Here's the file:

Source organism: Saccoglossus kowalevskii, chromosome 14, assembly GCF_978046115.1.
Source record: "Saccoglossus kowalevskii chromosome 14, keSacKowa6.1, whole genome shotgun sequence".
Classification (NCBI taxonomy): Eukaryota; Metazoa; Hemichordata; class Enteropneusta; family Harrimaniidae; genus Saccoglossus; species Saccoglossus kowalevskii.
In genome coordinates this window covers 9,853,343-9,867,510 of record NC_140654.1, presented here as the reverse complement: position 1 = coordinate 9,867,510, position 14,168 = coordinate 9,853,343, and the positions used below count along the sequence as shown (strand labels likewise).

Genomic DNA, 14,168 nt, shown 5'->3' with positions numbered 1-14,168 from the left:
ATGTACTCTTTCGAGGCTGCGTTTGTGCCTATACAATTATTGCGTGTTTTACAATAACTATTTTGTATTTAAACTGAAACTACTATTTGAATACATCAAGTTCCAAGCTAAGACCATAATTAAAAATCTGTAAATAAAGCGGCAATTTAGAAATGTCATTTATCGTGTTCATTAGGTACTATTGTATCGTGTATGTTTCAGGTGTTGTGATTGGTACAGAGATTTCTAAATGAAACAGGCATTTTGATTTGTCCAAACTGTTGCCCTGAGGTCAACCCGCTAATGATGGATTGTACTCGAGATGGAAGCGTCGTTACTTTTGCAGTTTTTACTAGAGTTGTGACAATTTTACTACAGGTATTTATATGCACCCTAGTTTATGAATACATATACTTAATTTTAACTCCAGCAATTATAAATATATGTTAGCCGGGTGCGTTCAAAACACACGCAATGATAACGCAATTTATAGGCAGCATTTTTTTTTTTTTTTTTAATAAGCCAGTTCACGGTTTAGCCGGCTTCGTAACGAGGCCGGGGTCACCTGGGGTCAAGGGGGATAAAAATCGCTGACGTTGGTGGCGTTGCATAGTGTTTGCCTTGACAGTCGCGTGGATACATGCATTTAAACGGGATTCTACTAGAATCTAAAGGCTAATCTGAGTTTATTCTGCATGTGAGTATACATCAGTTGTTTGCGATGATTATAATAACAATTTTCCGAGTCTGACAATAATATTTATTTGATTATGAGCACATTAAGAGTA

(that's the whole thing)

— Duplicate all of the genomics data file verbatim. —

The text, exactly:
Source organism: Saccoglossus kowalevskii, chromosome 14, assembly GCF_978046115.1.
Source record: "Saccoglossus kowalevskii chromosome 14, keSacKowa6.1, whole genome shotgun sequence".
Classification (NCBI taxonomy): Eukaryota; Metazoa; Hemichordata; class Enteropneusta; family Harrimaniidae; genus Saccoglossus; species Saccoglossus kowalevskii.
In genome coordinates this window covers 9,853,343-9,867,510 of record NC_140654.1, presented here as the reverse complement: position 1 = coordinate 9,867,510, position 14,168 = coordinate 9,853,343, and the positions used below count along the sequence as shown (strand labels likewise).

Genomic DNA, 14,168 nt, shown 5'->3' with positions numbered 1-14,168 from the left:
ATGTACTCTTTCGAGGCTGCGTTTGTGCCTATACAATTATTGCGTGTTTTACAATAACTATTTTGTATTTAAACTGAAACTACTATTTGAATACATCAAGTTCCAAGCTAAGACCATAATTAAAAATCTGTAAATAAAGCGGCAATTTAGAAATGTCATTTATCGTGTTCATTAGGTACTATTGTATCGTGTATGTTTCAGGTGTTGTGATTGGTACAGAGATTTCTAAATGAAACAGGCATTTTGATTTGTCCAAACTGTTGCCCTGAGGTCAACCCGCTAATGATGGATTGTACTCGAGATGGAAGCGTCGTTACTTTTGCAGTTTTTACTAGAGTTGTGACAATTTTACTACAGGTATTTATATGCACCCTAGTTTATGAATACATATACTTAATTTTAACTCCAGCAATTATAAATATATGTTAGCCGGGTGCGTTCAAAACACACGCAATGATAACGCAATTTATAGGCAGCATTTTTTTTTTTTTTTTTAATAAGCCAGTTCACGGTTTAGCCGGCTTCGTAACGAGGCCGGGGTCACCTGGGGTCAAGGGGGATAAAAATCGCTGACGTTGGTGGCGTTGCATAGTGTTTGCCTTGACAGTCGCGTGGATACATGCATTTAAACGGGATTCTACTAGAATCTAAAGGCTAATCTGAGTTTATTCTGCATGTGAGTATACATCAGTTGTTTGCGATGATTATAATAACAATTTTCCGAGTCTGACAATAATATTTATTTGATTATGAGCACATTAAGAGTA